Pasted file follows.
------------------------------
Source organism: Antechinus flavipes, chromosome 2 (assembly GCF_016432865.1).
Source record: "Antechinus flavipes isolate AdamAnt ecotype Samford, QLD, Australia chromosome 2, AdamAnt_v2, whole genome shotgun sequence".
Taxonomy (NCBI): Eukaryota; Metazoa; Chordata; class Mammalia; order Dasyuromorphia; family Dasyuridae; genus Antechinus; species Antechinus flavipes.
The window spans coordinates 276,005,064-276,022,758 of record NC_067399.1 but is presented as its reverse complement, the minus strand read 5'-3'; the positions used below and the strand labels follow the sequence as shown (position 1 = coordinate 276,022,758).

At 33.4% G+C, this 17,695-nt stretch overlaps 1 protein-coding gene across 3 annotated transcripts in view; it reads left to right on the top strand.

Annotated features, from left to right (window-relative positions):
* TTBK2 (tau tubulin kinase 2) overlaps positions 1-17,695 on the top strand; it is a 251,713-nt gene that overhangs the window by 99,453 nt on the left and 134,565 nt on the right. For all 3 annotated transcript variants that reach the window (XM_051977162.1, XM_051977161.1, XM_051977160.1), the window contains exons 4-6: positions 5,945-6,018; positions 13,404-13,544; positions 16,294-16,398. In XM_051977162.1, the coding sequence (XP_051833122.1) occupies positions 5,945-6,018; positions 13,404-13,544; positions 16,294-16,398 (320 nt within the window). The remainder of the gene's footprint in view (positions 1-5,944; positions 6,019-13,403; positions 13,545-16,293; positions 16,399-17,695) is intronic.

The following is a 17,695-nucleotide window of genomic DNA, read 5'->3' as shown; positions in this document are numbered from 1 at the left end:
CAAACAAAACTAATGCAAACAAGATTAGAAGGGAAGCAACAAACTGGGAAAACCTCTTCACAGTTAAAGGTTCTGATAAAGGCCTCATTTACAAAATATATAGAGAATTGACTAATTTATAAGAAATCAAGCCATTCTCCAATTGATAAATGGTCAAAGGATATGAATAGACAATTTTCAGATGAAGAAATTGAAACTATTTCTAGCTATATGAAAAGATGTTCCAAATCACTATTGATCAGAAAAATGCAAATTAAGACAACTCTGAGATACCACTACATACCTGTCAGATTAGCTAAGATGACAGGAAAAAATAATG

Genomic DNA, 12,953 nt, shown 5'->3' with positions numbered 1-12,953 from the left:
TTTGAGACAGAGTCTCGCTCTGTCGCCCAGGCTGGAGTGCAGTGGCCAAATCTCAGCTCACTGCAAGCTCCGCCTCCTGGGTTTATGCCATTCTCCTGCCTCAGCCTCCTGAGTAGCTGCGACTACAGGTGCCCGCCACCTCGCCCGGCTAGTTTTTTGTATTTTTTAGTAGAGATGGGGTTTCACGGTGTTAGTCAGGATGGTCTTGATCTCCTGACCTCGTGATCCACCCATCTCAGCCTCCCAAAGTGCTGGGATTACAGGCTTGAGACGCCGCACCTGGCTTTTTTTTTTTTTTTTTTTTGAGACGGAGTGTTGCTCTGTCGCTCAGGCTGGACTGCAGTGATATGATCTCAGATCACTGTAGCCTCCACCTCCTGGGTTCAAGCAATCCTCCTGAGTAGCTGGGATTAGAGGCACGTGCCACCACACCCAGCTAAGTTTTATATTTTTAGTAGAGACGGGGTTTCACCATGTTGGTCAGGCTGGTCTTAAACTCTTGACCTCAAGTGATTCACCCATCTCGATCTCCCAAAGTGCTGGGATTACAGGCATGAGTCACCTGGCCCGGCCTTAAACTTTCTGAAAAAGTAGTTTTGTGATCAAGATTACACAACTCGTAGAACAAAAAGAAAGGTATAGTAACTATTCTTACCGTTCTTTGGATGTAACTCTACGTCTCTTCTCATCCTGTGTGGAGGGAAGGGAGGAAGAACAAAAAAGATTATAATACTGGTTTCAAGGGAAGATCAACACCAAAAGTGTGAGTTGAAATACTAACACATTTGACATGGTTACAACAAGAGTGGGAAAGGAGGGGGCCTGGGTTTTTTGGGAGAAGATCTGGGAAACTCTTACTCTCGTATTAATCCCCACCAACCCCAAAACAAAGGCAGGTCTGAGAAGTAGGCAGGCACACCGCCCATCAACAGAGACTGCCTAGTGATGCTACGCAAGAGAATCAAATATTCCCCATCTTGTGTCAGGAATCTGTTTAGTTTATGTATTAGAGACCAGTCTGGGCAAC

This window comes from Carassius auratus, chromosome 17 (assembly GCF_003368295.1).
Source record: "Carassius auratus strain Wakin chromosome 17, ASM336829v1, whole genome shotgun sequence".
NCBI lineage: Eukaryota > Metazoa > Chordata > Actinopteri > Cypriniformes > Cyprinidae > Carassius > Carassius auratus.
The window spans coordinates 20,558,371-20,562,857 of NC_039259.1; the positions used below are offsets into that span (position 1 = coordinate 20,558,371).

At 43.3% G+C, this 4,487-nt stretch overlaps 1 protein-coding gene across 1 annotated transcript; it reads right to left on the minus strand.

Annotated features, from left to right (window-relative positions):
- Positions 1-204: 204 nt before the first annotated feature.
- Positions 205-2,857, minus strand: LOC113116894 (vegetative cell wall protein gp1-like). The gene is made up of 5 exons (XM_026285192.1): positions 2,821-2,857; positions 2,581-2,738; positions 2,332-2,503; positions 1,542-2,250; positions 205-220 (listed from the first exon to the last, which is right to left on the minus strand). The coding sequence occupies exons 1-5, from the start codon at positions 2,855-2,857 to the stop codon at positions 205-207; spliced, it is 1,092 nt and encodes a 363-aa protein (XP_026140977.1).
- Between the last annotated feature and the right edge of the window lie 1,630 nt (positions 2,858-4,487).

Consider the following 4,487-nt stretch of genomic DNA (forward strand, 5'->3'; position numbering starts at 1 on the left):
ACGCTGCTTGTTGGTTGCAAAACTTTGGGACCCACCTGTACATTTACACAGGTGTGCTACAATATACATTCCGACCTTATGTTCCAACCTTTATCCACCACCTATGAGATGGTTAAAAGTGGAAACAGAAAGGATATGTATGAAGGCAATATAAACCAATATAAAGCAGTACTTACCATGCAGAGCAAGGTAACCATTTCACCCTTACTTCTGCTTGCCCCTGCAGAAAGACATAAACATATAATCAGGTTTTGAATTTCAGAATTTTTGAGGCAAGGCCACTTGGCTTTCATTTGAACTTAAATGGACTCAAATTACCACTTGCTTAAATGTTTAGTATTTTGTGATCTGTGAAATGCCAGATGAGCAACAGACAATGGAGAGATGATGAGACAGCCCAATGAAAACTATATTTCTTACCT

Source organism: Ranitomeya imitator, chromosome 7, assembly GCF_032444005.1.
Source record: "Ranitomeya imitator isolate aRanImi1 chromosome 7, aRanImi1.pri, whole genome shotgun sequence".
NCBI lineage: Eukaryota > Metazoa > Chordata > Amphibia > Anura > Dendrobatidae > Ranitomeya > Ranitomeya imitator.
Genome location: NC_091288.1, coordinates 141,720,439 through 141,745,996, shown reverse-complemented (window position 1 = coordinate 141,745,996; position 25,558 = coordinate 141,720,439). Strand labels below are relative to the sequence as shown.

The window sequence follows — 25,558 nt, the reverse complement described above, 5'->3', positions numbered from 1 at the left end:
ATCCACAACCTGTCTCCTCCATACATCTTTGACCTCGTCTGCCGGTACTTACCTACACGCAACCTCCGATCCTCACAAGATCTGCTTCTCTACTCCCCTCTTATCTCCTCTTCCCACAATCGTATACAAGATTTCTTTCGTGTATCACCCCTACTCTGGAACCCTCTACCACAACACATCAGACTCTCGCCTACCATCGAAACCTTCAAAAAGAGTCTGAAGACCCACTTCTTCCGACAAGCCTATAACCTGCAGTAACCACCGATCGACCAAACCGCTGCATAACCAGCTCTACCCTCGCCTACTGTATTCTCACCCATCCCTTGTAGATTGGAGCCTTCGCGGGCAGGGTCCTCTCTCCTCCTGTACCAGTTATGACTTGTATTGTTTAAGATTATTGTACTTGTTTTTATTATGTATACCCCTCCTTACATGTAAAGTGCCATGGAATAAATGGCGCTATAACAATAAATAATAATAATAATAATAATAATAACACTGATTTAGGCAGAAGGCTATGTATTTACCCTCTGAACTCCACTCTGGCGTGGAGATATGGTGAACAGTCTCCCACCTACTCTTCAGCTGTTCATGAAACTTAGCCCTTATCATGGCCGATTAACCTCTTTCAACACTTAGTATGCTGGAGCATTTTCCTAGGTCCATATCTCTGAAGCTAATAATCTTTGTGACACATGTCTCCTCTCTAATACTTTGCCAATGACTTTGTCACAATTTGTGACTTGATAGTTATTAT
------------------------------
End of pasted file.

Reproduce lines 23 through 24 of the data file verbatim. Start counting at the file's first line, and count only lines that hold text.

Source organism: Ranitomeya imitator, chromosome 7, assembly GCF_032444005.1.
Source record: "Ranitomeya imitator isolate aRanImi1 chromosome 7, aRanImi1.pri, whole genome shotgun sequence".